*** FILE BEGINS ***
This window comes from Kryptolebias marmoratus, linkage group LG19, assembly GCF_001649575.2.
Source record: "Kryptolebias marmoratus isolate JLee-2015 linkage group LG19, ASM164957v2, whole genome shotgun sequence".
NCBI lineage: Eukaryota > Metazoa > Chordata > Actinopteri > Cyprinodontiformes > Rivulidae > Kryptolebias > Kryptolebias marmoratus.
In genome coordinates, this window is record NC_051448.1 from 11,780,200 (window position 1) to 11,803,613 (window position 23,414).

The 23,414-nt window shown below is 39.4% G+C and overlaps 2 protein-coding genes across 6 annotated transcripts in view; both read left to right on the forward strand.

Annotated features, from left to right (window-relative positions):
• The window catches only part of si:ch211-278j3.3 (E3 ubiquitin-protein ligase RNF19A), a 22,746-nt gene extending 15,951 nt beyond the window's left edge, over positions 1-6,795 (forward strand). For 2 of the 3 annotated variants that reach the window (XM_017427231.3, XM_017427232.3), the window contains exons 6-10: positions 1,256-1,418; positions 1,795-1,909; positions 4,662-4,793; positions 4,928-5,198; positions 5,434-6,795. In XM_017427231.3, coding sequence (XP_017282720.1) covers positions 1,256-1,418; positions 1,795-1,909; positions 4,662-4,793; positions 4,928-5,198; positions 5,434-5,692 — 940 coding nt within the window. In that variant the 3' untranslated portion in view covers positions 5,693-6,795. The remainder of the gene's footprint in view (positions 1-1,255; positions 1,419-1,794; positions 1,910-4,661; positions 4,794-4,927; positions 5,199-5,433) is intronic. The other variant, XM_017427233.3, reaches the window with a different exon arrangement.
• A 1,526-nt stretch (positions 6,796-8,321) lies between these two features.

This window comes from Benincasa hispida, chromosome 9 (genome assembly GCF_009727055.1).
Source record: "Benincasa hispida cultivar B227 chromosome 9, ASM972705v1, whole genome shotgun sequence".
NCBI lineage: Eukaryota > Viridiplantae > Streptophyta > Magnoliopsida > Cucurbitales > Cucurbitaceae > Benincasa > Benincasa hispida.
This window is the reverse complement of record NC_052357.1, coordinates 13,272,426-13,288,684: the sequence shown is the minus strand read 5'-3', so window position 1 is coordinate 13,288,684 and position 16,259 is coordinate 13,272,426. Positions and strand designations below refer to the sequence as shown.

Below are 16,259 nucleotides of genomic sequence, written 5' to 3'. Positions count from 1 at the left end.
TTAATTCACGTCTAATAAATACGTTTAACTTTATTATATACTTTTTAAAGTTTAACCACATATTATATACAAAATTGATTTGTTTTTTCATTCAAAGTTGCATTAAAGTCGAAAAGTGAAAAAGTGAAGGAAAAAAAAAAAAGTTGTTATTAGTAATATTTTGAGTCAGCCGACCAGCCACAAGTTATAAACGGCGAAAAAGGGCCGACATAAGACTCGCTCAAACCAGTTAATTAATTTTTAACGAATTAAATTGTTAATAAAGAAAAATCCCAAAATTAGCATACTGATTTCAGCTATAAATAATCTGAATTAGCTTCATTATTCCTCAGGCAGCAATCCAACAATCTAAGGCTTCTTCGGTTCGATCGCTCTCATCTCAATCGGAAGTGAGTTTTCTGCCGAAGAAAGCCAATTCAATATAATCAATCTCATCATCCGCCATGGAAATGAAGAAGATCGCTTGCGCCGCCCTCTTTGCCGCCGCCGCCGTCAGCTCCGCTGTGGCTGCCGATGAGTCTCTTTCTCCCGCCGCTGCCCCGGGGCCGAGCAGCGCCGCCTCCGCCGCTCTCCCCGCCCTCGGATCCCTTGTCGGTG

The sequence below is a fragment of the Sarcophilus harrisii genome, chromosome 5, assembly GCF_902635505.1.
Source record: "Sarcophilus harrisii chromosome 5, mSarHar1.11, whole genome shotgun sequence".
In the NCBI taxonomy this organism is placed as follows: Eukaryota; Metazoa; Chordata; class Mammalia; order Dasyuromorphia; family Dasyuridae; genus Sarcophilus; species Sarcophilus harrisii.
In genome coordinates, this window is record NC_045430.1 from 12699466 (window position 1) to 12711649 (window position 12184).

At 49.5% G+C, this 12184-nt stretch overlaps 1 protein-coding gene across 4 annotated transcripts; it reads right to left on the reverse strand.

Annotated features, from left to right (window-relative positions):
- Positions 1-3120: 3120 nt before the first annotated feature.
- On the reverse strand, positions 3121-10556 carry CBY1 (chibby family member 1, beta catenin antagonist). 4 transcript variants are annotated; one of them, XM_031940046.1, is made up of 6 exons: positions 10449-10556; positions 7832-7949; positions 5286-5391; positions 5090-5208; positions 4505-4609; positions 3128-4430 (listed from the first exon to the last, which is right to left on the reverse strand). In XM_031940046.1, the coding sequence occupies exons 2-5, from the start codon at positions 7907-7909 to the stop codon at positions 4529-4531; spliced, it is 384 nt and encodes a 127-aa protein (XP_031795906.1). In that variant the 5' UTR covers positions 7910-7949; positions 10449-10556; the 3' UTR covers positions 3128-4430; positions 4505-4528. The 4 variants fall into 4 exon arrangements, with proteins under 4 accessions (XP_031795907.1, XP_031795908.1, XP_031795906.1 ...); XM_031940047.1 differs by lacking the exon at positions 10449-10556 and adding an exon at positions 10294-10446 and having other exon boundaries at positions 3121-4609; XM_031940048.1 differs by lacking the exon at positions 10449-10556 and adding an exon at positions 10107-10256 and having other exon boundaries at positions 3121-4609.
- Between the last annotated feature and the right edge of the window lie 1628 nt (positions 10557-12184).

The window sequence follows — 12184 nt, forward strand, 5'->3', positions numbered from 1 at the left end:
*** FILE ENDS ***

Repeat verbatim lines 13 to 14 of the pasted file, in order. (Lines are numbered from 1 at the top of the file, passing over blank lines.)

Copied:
Below are 16,259 nucleotides of genomic sequence, written 5' to 3'. Positions count from 1 at the left end.
TTAATTCACGTCTAATAAATACGTTTAACTTTATTATATACTTTTTAAAGTTTAACCACATATTATATACAAAATTGATTTGTTTTTTCATTCAAAGTTGCATTAAAGTCGAAAAGTGAAAAAGTGAAGGAAAAAAAAAAAAGTTGTTATTAGTAATATTTTGAGTCAGCCGACCAGCCACAAGTTATAAACGGCGAAAAAGGGCCGACATAAGACTCGCTCAAACCAGTTAATTAATTTTTAACGAATTAAATTGTTAATAAAGAAAAATCCCAAAATTAGCATACTGATTTCAGCTATAAATAATCTGAATTAGCTTCATTATTCCTCAGGCAGCAATCCAACAATCTAAGGCTTCTTCGGTTCGATCGCTCTCATCTCAATCGGAAGTGAGTTTTCTGCCGAAGAAAGCCAATTCAATATAATCAATCTCATCATCCGCCATGGAAATGAAGAAGATCGCTTGCGCCGCCCTCTTTGCCGCCGCCGCCGTCAGCTCCGCTGTGGCTGCCGATGAGTCTCTTTCTCCCGCCGCTGCCCCGGGGCCGAGCAGCGCCGCCTCCGCCGCTCTCCCCGCCCTCGGATCCCTTGTCGGTG